No. 03. "How Do You Re-Salt the Salt?"
Bothwell & Clachan
October 1, 2006
Message Series (A) - JESUS' CURIOUS QUESTIONS FOR CONFUSED FOLLOWERS: Message No. 3. - "How Do You Re-Salt the Salt?" Mark 9:50
Results Get Rewarded
A minister dies and is waiting in line at the Pearly Gates.
Ahead of him is a guy dressed in sunglasses, a loud shirt, leather jacket, and jeans.
Saint Peter says to this guy, "Who are you, so that I may know whether to admit you to the Kingdom of Heaven?"
The guy replies, "I'm Joe Cohen, taxi driver, of Noo Yawk City."
Saint Peter consults his list. He smiles and says to the taxi driver, "Take this silken robe and golden staff and enter the Kingdom of Heaven."
The taxi driver goes into Heaven with his robe and staff, and it's the minister's turn.
He stands erect and booms out, "I am Joseph Snow, pastor of Saint Mary's for the last 43 years."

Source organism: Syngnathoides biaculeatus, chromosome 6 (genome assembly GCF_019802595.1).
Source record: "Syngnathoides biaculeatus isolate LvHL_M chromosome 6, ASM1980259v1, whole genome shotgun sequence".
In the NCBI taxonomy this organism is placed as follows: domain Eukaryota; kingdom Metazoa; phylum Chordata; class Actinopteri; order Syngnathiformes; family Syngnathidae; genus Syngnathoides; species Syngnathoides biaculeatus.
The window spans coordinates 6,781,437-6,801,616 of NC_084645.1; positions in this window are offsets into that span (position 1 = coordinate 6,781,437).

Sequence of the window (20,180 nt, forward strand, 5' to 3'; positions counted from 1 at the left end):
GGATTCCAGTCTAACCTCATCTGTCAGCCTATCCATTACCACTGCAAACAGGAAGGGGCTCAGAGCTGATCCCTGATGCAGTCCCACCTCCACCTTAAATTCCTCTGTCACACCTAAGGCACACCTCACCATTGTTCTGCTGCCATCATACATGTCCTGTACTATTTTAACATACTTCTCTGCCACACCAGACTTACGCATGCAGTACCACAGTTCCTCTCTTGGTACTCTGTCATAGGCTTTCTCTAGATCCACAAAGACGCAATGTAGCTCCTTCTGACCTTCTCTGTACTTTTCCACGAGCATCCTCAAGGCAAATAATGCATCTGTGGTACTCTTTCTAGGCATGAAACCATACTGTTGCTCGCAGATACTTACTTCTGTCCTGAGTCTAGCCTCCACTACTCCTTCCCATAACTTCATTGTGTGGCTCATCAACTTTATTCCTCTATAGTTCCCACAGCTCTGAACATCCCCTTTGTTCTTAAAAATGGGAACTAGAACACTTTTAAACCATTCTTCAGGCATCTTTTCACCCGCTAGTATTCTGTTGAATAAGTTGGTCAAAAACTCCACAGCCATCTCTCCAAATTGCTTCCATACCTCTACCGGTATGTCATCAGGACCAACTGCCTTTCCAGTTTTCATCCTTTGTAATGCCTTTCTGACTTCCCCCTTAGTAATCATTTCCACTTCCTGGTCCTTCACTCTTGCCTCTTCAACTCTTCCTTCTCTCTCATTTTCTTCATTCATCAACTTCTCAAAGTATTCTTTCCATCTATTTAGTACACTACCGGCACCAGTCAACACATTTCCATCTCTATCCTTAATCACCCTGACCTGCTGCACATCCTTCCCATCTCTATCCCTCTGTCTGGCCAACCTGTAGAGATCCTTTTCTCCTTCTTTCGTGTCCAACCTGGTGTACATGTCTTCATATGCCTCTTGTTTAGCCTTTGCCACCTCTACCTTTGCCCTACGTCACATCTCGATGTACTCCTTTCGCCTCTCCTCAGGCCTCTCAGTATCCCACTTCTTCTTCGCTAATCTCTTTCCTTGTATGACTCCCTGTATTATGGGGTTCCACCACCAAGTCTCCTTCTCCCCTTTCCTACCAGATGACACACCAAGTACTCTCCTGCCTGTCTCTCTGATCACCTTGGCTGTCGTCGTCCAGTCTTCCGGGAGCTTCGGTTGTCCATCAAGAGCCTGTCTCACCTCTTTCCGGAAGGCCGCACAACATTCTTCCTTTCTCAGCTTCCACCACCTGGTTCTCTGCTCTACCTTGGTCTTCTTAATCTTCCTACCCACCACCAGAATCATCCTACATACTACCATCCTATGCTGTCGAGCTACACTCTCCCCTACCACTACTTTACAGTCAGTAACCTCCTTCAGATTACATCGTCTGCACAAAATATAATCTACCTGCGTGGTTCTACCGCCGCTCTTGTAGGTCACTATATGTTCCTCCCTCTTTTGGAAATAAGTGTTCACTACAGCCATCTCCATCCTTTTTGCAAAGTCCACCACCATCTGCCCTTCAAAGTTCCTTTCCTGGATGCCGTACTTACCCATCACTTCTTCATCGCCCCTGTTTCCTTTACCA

Saint Peter consults his list. He says to the minister, "Take this cotton robe and wooden staff and enter the Kingdom of Heaven."
"Just a minute!" says the minister. "That man was a taxi driver, and he gets a silken robe and golden staff. How can this be?"
"Up here, we work by results," says Saint Peter. "While you preached, people slept. While he drove, people prayed."
-- Ed Rowell, Franklin, Tennessee; heard from a friend
Consider some paradoxes of the Christian life we have seen over the last couple of weeks in Mark 9.
- Glory out of suffering (Mk 9:1-13). Mount of Transfiguration
- Victory out of defeat FAITH LEADS TO POWER(Mk 9:14-29).
- LAST WEEK WE SAW THAT Greatness out of service SERVICE LEADS TO HONOUR(Mk 9:30-41).
(Wiersbe) The three lessons Jesus taught in this section are still basic to Christian living today.
TODAY - Gain out of loss (Mk 9:42-50).
If you pamper sin in your life, you will lose your "salty" character and not be able to affect others for Christ. In a series of strong statements, Jesus emphasized how terrible sin is. Deal drastically with sin as a surgeon does with a cancerous tumor. The imagery of cutting off the hand that causes sin, etc., is not meant literally but instead emphasizes the necessity of a decisive rejection of sin. You gain by losing. - With the Word
Most of us would agree that these are These are strange statements.
BUT: (Andrew Greeley on Domesticating Jesus): If Jesus makes you feel comfortable with your agenda, then he's not Jesus.... Once you domesticate Jesus, he isn't there any more.